No such error is present here. Federal Rule of Evidence 1002 requires production of the original writing to prove the contents of that writing. Federal Rule of Evidence 1004 excuses this requirement where it can be shown that the original has been lost or destroyed, as long as unavailability is not the result of the proponent's bad faith. California Pools' best evidence argument fails, however, in that California Pools never made the threshold showing required by Rule 1002 that a writing at some point existed. While California Pools did allege the existence of such a writing, the issue was so contended that the district court presented the question to the jury as a special interrogatory (which the jury answered in the negative). Under such circumstances, we certainly cannot say that it was plain error to include oral testimony about evidence that may also at some point have been contained in a writing. See, e.g., United States v. Howard, 953 F.2d 610, 613 (11th Cir. 1992) (Best Evidence Rule presupposes the existence of an original).
California Pools next argues that the district court's jury instructions on "good faith adoption" and "tacking on" of trademark rights were erroneous. We review challenges to jury instructions for abuse of discretion, see United States v. Monroe, 178 F.3d 304, 307 (5th Cir. 1999), and will reverse a judgment only if the charge as a whole creates a substantial doubt as to whether the jury has been properly guided in its deliberations. See Batts v. Tow-Motor Forklift Co., 978 F.2d 1386, 1389 (5th Cir. 1992).
California Pools made a timely objection to the proposed jury instructions pursuant to Fed.R.Civ.P. 51, which provides in pertinent part that "[a]t the close of evidence or at such earlier time during the trial as the court reasonably directs, and party may file written requests that the court instruct the jury on the law as set forth in the requests. The court shall inform counsel of its proposed action upon the requests prior to their arguments to the jury."
On the "good faith" issue, the court instructed the jury that "mere knowledge of defendant's use of the mark does not defeat good faith, though it is a factor you may consider if you find that plaintiff had knowledge of the time of its first use." California Pools disagreed with this instruction and suggested "if plaintiff had knowledge of defendant's prior use of the mark at the time of its adoption, then plaintiff's adoption was not in good faith." California Pools asserts that its proposed jury instruction accurately reflects the Tea Rose-Rectanus doctrine set forth by the Supreme Court in Hanover Star Milling Co. v. Metcalf, 240 U.S. 403, 36 S.Ct. 357, 60 L.Ed. 713 (1916) (Tea Rose) and United Drug Co. v. Theodore Rectanus Co., 248 U.S. 90, 39 S.Ct. 48, 63 L.Ed. 141 (1918). These cases have given rise to the general proposition that "a senior user has exclusive rights to a distinctive mark anywhere it was known prior to the adoption of the junior user and has enforceable rights against any junior user who adopted the mark with knowledge of its senior use." A.J. Canfield Co. v. Honickman, 808 F.2d 291, 295 n. 4 (3d Cir. 1986).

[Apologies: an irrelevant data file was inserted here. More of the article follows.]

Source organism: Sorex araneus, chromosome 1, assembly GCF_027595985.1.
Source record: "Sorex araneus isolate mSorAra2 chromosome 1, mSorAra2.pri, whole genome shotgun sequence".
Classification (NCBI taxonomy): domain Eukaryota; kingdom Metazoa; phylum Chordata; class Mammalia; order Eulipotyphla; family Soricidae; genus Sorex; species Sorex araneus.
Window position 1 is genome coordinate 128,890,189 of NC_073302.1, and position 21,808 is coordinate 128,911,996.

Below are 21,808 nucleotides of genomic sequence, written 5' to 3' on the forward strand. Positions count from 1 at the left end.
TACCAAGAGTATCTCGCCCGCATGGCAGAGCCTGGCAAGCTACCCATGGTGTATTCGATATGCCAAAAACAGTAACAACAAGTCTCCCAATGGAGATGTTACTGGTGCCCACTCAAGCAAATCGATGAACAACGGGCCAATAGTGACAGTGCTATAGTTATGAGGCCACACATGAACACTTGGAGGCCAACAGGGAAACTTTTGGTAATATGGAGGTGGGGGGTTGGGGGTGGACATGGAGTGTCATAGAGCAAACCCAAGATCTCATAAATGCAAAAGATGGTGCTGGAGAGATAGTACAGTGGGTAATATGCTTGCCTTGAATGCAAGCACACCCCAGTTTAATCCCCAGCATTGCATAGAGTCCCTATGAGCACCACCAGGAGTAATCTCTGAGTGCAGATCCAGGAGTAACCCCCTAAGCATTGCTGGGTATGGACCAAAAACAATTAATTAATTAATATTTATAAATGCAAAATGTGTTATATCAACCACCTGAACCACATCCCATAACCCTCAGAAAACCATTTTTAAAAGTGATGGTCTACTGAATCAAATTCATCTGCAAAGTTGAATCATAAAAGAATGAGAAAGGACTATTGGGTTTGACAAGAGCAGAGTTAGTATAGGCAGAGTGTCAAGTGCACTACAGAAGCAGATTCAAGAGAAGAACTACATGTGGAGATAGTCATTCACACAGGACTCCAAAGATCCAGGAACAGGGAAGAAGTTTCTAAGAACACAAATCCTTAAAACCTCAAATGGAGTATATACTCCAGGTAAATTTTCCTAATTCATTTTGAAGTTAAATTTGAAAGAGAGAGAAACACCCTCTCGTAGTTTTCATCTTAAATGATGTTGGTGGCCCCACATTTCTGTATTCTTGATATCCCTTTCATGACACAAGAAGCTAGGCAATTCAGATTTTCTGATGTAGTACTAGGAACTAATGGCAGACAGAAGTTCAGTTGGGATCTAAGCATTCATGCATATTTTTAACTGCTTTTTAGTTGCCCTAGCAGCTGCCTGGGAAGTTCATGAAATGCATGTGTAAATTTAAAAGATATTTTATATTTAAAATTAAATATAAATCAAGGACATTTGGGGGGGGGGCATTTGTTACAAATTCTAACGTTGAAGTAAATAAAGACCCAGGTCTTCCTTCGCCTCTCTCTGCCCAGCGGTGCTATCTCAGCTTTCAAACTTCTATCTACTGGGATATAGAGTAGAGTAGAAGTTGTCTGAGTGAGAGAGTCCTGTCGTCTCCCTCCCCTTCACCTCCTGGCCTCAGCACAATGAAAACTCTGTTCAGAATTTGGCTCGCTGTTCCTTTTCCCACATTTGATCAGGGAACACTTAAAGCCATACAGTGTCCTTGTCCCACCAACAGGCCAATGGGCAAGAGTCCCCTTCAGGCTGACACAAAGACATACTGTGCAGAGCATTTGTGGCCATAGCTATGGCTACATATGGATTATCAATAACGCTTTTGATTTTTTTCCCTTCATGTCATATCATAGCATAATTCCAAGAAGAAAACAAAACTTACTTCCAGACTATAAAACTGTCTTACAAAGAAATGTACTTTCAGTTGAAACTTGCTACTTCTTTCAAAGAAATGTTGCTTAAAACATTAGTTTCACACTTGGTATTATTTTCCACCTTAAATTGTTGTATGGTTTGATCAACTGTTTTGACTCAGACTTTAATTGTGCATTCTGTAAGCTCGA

California Pools is correct that many courts examining the good faith issue have held that, as per the Tea Rose-Rectanus doctrine, a junior user's knowledge of a senior appropriator's use of a mark is itself sufficient to defeat a claim of good faith. See, e.g., Yankee Spirits, Inc. v. Gasbarro, 1998 WL 428092, *11 (D.Mass. 1998). The Fifth Circuit, however, has not expressly joined this majority view, and our past precedent implies a test to the contrary — specifically, that knowledge of use is but one factor in a good faith inquiry. See El Chico, Inc. v. El Chico Cafe, 214 F.2d 721, 726 (5th Cir. 1954) (holding that knowledge of use is not dispositive in the absence of evidence of "an intent to benefit from the reputation or good will of the [senior user]."). This multi-factored test is the model for the one articulated in the district court's jury instruction. California Pools therefore has failed to demonstrate that the district court abused its discretion in issuing the good faith jury instruction.